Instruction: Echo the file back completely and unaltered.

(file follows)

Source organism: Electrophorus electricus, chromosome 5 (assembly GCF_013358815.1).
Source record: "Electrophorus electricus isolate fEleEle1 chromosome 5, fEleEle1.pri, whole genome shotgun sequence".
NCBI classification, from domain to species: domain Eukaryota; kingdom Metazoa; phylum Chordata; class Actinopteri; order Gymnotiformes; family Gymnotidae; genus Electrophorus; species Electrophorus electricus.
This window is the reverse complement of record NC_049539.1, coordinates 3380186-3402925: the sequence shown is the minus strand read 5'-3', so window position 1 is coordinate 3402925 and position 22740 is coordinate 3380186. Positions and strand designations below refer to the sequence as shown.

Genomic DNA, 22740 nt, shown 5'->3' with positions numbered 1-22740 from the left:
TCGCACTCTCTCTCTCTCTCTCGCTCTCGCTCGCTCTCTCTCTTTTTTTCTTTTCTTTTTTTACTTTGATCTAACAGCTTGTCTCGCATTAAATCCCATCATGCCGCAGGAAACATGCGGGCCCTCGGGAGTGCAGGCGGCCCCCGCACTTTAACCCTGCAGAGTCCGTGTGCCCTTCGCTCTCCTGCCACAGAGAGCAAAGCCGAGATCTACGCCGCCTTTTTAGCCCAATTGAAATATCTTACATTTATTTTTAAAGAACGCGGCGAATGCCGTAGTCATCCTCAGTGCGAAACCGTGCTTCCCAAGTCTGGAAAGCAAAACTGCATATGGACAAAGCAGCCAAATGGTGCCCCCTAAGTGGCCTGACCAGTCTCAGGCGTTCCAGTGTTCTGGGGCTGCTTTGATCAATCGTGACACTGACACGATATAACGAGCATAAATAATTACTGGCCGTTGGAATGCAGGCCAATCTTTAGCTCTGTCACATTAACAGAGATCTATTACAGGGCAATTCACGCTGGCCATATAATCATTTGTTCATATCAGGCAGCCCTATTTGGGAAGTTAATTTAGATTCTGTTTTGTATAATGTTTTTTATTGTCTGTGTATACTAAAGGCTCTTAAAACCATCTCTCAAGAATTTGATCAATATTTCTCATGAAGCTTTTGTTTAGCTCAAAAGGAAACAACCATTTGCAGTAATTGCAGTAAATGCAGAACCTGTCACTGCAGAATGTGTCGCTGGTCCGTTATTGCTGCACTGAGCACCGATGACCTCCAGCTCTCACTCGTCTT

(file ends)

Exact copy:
Source organism: Electrophorus electricus, chromosome 5 (assembly GCF_013358815.1).
Source record: "Electrophorus electricus isolate fEleEle1 chromosome 5, fEleEle1.pri, whole genome shotgun sequence".
NCBI classification, from domain to species: domain Eukaryota; kingdom Metazoa; phylum Chordata; class Actinopteri; order Gymnotiformes; family Gymnotidae; genus Electrophorus; species Electrophorus electricus.
This window is the reverse complement of record NC_049539.1, coordinates 3380186-3402925: the sequence shown is the minus strand read 5'-3', so window position 1 is coordinate 3402925 and position 22740 is coordinate 3380186. Positions and strand designations below refer to the sequence as shown.

Genomic DNA, 22740 nt, shown 5'->3' with positions numbered 1-22740 from the left:
TCGCACTCTCTCTCTCTCTCTCGCTCTCGCTCGCTCTCTCTCTTTTTTTCTTTTCTTTTTTTACTTTGATCTAACAGCTTGTCTCGCATTAAATCCCATCATGCCGCAGGAAACATGCGGGCCCTCGGGAGTGCAGGCGGCCCCCGCACTTTAACCCTGCAGAGTCCGTGTGCCCTTCGCTCTCCTGCCACAGAGAGCAAAGCCGAGATCTACGCCGCCTTTTTAGCCCAATTGAAATATCTTACATTTATTTTTAAAGAACGCGGCGAATGCCGTAGTCATCCTCAGTGCGAAACCGTGCTTCCCAAGTCTGGAAAGCAAAACTGCATATGGACAAAGCAGCCAAATGGTGCCCCCTAAGTGGCCTGACCAGTCTCAGGCGTTCCAGTGTTCTGGGGCTGCTTTGATCAATCGTGACACTGACACGATATAACGAGCATAAATAATTACTGGCCGTTGGAATGCAGGCCAATCTTTAGCTCTGTCACATTAACAGAGATCTATTACAGGGCAATTCACGCTGGCCATATAATCATTTGTTCATATCAGGCAGCCCTATTTGGGAAGTTAATTTAGATTCTGTTTTGTATAATGTTTTTTATTGTCTGTGTATACTAAAGGCTCTTAAAACCATCTCTCAAGAATTTGATCAATATTTCTCATGAAGCTTTTGTTTAGCTCAAAAGGAAACAACCATTTGCAGTAATTGCAGTAAATGCAGAACCTGTCACTGCAGAATGTGTCGCTGGTCCGTTATTGCTGCACTGAGCACCGATGACCTCCAGCTCTCACTCGTCTT